So, how about we start a new field called o-learning 😉

31 10 2006


You may or not be weird – I think that may be beyond the scope of this discussion. 😉 I do think we should be concerned with technologies (in the broadest sense of the word) – to include techniques, methodologies and new modes of thinking. I also think we should be concerned with ‘learning’ and how we use it and how we understand it and I think that these conversations are not trivial at all but instead reflect a continuing effort on our part (speaking for a whole industry here) to define the foundational stones of our still young profession. Kudos to you and Harold for having it.


1 11 2006
dave lee

harold and mark:
thanks for your comments. harold i think i’ll have to pass on o-learning. given what nasa (o-rings) and the porn industry have done to its reputation, i think “e” is a safer bet. 😉

you do raise an interesting point regarding people fearing elearning. it raised a number of things in my mind so i’ve responded in a new post.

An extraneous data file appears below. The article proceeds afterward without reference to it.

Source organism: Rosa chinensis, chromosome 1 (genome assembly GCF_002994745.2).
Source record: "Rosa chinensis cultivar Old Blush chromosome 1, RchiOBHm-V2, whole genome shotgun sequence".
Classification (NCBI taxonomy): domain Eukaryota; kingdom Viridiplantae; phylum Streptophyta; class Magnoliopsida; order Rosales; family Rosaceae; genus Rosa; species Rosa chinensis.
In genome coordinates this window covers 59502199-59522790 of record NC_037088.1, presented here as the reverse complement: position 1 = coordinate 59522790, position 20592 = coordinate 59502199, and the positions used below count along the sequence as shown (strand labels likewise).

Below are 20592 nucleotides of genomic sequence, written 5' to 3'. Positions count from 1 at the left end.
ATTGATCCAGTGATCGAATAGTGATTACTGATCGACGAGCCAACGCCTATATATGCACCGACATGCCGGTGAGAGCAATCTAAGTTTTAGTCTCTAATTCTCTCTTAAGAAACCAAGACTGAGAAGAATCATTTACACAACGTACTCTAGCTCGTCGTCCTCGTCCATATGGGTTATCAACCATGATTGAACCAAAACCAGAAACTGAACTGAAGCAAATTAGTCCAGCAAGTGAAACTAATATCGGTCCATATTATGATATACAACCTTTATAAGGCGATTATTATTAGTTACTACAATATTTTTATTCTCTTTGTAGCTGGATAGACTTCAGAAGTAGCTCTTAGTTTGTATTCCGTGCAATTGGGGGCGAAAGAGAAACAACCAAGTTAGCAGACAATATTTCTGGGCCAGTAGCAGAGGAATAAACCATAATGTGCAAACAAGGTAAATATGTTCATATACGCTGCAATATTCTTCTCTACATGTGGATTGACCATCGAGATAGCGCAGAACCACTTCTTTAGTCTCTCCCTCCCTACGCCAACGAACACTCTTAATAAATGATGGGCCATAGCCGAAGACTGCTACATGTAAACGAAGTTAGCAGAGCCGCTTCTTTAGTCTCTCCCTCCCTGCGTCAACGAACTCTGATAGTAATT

mark, your comments about technology just being an integral part of what we do rings true for me. i’ve never understood the common practice of considering the technology separate from the content. it happens all the time. i would have thought that the colossal failure of “shovelware” would have convinced more people that they must be thought of as integrated and dependent upon each other.

1 10 2009

I’m currently teaching a class of 69 college freshmen with iPhones. At this point (6 weeks in) it looks to me like the tools are good, but in the end it all comes back to “what you do with them.” (day-by-day account on my blog starting next week).

So call it whatever you want ; )